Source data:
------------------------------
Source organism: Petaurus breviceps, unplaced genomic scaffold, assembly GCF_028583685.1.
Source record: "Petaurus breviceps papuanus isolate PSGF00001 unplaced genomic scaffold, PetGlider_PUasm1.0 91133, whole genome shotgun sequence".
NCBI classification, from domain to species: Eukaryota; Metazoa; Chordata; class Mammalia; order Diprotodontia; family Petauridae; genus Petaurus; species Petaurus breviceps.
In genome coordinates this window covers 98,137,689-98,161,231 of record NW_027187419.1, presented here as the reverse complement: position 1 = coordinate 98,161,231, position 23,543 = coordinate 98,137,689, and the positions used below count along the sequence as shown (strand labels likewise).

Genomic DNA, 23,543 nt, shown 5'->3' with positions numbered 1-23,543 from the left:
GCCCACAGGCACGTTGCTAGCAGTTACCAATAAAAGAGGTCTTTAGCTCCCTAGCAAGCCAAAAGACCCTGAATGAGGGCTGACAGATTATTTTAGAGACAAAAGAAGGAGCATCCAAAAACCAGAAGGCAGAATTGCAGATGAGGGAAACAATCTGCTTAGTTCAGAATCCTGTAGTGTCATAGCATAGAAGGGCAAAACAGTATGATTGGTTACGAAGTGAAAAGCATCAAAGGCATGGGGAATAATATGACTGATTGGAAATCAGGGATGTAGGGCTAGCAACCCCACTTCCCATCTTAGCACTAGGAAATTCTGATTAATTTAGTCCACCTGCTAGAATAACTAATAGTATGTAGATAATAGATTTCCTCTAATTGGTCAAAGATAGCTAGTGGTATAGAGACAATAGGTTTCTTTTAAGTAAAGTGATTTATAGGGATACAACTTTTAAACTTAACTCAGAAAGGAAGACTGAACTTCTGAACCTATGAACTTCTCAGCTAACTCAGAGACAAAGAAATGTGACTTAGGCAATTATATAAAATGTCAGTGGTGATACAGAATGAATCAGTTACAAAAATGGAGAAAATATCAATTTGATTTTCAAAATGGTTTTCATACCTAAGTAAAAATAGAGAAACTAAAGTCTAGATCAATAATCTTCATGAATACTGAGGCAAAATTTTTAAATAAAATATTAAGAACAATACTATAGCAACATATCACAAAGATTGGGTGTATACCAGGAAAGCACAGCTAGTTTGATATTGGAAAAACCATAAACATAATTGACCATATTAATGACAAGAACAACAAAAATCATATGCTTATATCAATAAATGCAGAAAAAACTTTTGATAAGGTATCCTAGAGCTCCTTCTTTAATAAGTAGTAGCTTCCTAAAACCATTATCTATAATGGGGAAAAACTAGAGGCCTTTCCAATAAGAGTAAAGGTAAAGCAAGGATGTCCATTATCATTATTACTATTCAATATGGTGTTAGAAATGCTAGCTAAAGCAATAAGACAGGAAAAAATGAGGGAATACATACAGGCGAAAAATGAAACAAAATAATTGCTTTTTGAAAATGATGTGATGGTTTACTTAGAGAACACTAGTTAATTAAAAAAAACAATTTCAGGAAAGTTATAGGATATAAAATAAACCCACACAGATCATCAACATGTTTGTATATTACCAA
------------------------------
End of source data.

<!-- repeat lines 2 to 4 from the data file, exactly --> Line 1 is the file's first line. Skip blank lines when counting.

Source record: "Petaurus breviceps papuanus isolate PSGF00001 unplaced genomic scaffold, PetGlider_PUasm1.0 91133, whole genome shotgun sequence".
NCBI classification, from domain to species: Eukaryota; Metazoa; Chordata; class Mammalia; order Diprotodontia; family Petauridae; genus Petaurus; species Petaurus breviceps.
In genome coordinates this window covers 98,137,689-98,161,231 of record NW_027187419.1, presented here as the reverse complement: position 1 = coordinate 98,161,231, position 23,543 = coordinate 98,137,689, and the positions used below count along the sequence as shown (strand labels likewise).